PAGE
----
The Economic Impact of Energy Efficiency Standards

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In 2014, state and federal energy-efficiency codes for appliances, lights, motors, and other devices reduced electricity consumption by more than 2,500 average megawatts. That’s more than twice the annual electricity demand of the city of Seattle, energy consultant Tom Eckman told the Council at its February meeting

Federal standards generated more than 20 percent of the cumulative regional energy savings in 2014, Eckman said. Most of the new federal standards – 79 percent – affect energy use in homes, but the standards also affect 46 percent of the average energy use in commercial buildings and 19 percent of the average energy use in industrial buildings. 

Federal energy standards are valuable for several reasons: 

  • They’re low-cost since they’re not subject to the administrative costs of utility-sponsored energy efficiency programs
  • Standards affect the entire market for a product, resulting in greater overall energy savings
  • The cost of complying with a standard is paid by the consumer when purchasing a new appliance, for example, rather than by an industry or sector of the economy 

Regional savings estimates for 2015 and 2016 haven’t been calculated, but Eckman said they are expected to produce between 1,200 and 1,500 average megawatts of savings by 2035. That is about one-quarter to one-third of the Seventh Power Plan’s 20-year energy efficiency goal of 4,300 average megawatts.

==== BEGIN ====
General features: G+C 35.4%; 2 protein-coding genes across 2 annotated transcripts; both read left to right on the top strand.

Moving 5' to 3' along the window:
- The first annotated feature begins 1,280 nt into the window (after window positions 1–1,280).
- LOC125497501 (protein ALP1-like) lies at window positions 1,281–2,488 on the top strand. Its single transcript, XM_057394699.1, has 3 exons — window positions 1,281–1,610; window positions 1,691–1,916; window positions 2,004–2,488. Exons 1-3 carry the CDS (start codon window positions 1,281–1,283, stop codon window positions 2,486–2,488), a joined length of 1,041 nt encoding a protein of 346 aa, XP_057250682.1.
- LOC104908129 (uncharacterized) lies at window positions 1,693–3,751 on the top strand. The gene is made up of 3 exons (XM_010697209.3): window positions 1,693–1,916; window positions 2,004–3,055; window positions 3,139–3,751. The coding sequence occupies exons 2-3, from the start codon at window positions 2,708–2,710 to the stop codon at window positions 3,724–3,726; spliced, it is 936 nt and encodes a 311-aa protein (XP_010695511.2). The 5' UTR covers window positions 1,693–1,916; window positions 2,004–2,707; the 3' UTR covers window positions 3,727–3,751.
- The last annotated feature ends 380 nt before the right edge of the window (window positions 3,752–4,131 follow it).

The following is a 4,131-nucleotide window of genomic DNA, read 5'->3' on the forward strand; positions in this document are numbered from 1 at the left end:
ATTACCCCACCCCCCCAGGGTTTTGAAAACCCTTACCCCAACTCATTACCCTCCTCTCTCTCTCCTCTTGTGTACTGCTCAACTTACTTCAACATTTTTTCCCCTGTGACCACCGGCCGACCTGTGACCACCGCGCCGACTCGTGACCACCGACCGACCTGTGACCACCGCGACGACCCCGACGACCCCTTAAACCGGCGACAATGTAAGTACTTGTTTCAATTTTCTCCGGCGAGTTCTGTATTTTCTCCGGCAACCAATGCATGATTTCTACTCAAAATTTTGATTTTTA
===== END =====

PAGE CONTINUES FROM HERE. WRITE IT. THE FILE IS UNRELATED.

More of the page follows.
There is some risk that not all of these standards will be implemented or implemented as scheduled. Fourteen of the new efficiency standards were completed in 2016, and the Trump administration has indicated that it wants to reduce existing regulations and limit new regulations. In addition, some in the new Congress have proposed legislation that could rescind or delay a large number of the standards updated in 2016. 

Meanwhile, the effect of standards adopted before 2016 have had a nationwide impact. The Appliance Standards Awareness Project and the American Council for an Energy-Efficient Economy reported this month that the average American family saved nearly $500 on utility bills in 2015 as a direct result of the new standards for appliances and lighting. Total business utility bill savings from standards reached nearly $23 billion in 2015, according to the report. That amount is equal to 8 percent of total business spending on electricity and natural gas.

Related:

Via the Washington Post: The Energy Star program is good for the climate and the economy

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